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A mixed media painting of a vase of flowers on a table. The paint is very textured with heavy impasto and crosshatching. The vase is shaped like a wine bottle and is painted with shades of yellow, brown, cream, and orange. Inside the vase are three flowers. Two of the flowers are grey and wilted. The flower in the center of the vase is upright and a bright yellow green color. The background is a gray blue with a purple shadow behind the vase. The table the vase is on is a murky fuschia mixed with orange.
Renascence by Rebecca Nagle, 2020, Mixed Media, 18”x24”

Still Life of Your Mother

By Peter Fowler

sitting on the plaid couch,

arms hugging bent knees, 

in a window-lit one room apartment.

over there, beyond her

a kitchen with two pots

a dishrag next to a glass

a spoon holding onto

an old drip of black coffee.

her face is drawn

to the long shadows of late afternoon

so we cannot see her 

Is she thinking or crying 

or stoned?

On the small table beside her,

wilting flowers,

a blue lighter, a pack of cigarettes,

a minnie mouse mug,

all the things in her life.

About the Poet

A native of Massachusetts, Peter Fowler currently lives and walks his two greyhounds on the south shore. After receiving a bachelor’s degree in English and master’s degree in education from Suffolk University, and loving the college campus vibe, Peter has been a student affairs professional in Boston for over twenty years. Peter’s poetry is sometimes a practice in mindfulness, giving focus to a particular thing. Other times, his poetry is therapeutic, an attempt at trying to figure things out.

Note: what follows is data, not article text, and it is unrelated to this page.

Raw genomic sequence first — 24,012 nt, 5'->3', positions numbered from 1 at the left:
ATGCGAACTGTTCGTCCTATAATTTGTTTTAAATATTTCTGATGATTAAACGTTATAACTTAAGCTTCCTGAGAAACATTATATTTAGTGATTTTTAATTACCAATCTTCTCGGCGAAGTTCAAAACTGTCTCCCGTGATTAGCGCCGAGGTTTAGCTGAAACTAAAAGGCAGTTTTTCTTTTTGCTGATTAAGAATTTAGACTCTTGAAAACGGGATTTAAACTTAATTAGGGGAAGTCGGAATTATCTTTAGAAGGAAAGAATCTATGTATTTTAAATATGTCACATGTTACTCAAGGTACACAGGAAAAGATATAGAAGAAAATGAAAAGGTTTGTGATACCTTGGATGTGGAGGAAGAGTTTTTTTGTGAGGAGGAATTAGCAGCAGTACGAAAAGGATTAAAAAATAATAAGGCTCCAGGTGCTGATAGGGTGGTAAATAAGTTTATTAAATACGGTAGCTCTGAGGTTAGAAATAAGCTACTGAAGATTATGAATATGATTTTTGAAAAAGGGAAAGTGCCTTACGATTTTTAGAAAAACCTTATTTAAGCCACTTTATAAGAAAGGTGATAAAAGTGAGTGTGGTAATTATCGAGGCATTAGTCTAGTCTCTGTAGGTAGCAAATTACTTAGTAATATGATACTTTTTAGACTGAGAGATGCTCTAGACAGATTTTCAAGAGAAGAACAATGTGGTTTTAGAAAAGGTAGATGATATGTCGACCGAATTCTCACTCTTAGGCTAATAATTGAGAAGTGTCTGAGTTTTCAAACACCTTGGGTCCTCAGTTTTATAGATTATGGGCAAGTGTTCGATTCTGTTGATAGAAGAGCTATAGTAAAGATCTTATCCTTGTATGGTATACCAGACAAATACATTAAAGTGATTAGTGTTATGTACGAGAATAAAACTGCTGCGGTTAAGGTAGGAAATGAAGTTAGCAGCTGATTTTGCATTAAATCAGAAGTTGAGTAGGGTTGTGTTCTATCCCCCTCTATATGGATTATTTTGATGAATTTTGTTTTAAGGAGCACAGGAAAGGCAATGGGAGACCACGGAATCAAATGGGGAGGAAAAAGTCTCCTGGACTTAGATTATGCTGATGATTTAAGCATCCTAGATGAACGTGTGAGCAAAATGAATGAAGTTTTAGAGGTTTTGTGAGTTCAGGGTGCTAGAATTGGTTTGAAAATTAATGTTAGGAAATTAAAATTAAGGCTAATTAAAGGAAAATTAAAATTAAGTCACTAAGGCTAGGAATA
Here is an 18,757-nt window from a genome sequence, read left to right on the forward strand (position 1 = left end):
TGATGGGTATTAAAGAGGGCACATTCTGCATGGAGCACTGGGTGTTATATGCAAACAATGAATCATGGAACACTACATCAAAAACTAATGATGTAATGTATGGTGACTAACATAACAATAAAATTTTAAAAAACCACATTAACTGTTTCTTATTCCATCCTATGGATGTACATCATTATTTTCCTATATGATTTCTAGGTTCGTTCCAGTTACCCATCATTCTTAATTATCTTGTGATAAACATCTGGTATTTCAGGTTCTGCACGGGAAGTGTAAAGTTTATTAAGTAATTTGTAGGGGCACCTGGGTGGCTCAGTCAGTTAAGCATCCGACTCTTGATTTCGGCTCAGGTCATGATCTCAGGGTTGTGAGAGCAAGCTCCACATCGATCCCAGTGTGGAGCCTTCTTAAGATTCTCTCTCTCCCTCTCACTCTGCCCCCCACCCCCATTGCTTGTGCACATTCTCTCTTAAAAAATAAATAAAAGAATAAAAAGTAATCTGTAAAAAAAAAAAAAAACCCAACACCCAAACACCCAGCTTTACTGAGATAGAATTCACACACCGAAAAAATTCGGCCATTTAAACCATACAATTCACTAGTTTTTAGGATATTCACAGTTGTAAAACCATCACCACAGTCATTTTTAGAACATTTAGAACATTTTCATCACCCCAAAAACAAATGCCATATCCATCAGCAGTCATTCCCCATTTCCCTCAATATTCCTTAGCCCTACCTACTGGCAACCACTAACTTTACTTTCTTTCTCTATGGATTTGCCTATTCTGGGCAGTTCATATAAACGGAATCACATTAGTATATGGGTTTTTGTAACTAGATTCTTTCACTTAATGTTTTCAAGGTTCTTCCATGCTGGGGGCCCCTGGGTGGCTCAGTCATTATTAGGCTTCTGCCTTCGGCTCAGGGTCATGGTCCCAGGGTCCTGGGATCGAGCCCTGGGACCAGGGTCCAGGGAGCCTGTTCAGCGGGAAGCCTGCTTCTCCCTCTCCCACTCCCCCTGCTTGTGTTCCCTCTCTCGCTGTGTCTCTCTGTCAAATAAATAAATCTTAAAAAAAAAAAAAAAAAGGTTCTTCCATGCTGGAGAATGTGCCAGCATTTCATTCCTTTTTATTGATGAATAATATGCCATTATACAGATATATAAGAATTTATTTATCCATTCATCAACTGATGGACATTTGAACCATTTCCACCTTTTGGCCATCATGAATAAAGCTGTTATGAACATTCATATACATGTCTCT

About the Artist

Cape Ann-based artist Rebecca Anne Nagle, is a newly developing artist attending Montserrat College of Art as a painting major. As a professional figure skater, she has always been a very physical person creating marks and patterns on thick sheets of ice with the subtlety of body weight and various pressures through the blades on her feet. That physicality often gets transferred onto canvas. Movement provides a template for edgy and abstract mark making, repetition, and exploration of color theory.  Interesting exploratory social and political commentary pieces are created when there is a forge between the integrity of the subject matter and the goal of exuding empathy.  Experimenting with pastel, acrylic and collage, as well as various surfaces, brings depth to the work.